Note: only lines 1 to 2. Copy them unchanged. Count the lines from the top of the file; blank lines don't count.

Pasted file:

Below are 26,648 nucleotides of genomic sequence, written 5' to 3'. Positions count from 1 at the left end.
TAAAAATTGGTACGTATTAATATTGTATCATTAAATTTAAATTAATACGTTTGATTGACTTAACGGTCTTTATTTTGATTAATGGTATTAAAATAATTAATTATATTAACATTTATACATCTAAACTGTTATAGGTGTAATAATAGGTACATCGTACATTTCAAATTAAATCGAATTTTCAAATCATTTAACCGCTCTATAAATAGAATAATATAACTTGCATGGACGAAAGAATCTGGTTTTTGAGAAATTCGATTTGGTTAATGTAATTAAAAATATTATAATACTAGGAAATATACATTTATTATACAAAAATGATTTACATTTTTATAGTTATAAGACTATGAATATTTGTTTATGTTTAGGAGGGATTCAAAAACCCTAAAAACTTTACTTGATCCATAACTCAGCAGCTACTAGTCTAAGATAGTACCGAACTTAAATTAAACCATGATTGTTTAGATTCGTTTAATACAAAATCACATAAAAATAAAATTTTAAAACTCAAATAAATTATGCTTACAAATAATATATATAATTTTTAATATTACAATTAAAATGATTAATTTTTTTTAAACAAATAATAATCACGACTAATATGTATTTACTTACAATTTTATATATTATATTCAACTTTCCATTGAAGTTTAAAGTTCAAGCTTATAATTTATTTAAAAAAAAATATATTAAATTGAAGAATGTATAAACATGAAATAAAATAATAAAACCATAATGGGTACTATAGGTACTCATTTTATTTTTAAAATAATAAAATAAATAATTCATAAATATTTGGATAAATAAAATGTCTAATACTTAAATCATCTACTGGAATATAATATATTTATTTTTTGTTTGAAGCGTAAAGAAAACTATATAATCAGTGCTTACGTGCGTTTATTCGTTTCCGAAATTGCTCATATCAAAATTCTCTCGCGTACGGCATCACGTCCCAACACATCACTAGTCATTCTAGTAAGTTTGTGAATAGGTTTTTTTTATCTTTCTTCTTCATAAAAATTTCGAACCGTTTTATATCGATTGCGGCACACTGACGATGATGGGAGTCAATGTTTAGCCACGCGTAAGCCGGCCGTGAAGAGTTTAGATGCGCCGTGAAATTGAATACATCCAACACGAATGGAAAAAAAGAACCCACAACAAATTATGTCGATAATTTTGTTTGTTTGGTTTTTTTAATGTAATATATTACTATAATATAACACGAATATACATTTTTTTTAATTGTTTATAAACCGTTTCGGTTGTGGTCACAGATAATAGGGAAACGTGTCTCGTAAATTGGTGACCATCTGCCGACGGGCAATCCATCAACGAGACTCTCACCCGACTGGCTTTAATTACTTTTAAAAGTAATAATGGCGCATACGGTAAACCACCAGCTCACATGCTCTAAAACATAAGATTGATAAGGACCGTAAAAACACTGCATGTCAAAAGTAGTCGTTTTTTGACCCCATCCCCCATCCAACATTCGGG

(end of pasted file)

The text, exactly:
Below are 26,648 nucleotides of genomic sequence, written 5' to 3'. Positions count from 1 at the left end.
TAAAAATTGGTACGTATTAATATTGTATCATTAAATTTAAATTAATACGTTTGATTGACTTAACGGTCTTTATTTTGATTAATGGTATTAAAATAATTAATTATATTAACATTTATACATCTAAACTGTTATAGGTGTAATAATAGGTACATCGTACATTTCAAATTAAATCGAATTTTCAAATCATTTAACCGCTCTATAAATAGAATAATATAACTTGCATGGACGAAAGAATCTGGTTTTTGAGAAATTCGATTTGGTTAATGTAATTAAAAATATTATAATACTAGGAAATATACATTTATTATACAAAAATGATTTACATTTTTATAGTTATAAGACTATGAATATTTGTTTATGTTTAGGAGGGATTCAAAAACCCTAAAAACTTTACTTGATCCATAACTCAGCAGCTACTAGTCTAAGATAGTACCGAACTTAAATTAAACCATGATTGTTTAGATTCGTTTAATACAAAATCACATAAAAATAAAATTTTAAAACTCAAATAAATTATGCTTACAAATAATATATATAATTTTTAATATTACAATTAAAATGATTAATTTTTTTTAAACAAATAATAATCACGACTAATATGTATTTACTTACAATTTTATATATTATATTCAACTTTCCATTGAAGTTTAAAGTTCAAGCTTATAATTTATTTAAAAAAAAATATATTAAATTGAAGAATGTATAAACATGAAATAAAATAATAAAACCATAATGGGTACTATAGGTACTCATTTTATTTTTAAAATAATAAAATAAATAATTCATAAATATTTGGATAAATAAAATGTCTAATACTTAAATCATCTACTGGAATATAATATATTTATTTTTTGTTTGAAGCGTAAAGAAAACTATATAATCAGTGCTTACGTGCGTTTATTCGTTTCCGAAATTGCTCATATCAAAATTCTCTCGCGTACGGCATCACGTCCCAACACATCACTAGTCATTCTAGTAAGTTTGTGAATAGGTTTTTTTTATCTTTCTTCTTCATAAAAATTTCGAACCGTTTTATATCGATTGCGGCACACTGACGATGATGGGAGTCAATGTTTAGCCACGCGTAAGCCGGCCGTGAAGAGTTTAGATGCGCCGTGAAATTGAATACATCCAACACGAATGGAAAAAAAGAACCCACAACAAATTATGTCGATAATTTTGTTTGTTTGGTTTTTTTAATGTAATATATTACTATAATATAACACGAATATACATTTTTTTTAATTGTTTATAAACCGTTTCGGTTGTGGTCACAGATAATAGGGAAACGTGTCTCGTAAATTGGTGACCATCTGCCGACGGGCAATCCATCAACGAGACTCTCACCCGACTGGCTTTAATTACTTTTAAAAGTAATAATGGCGCATACGGTAAACCACCAGCTCACATGCTCTAAAACATAAGATTGATAAGGACCGTAAAAACACTGCATGTCAAAAGTAGTCGTTTTTTGACCCCATCCCCCATCCAACATTCGGG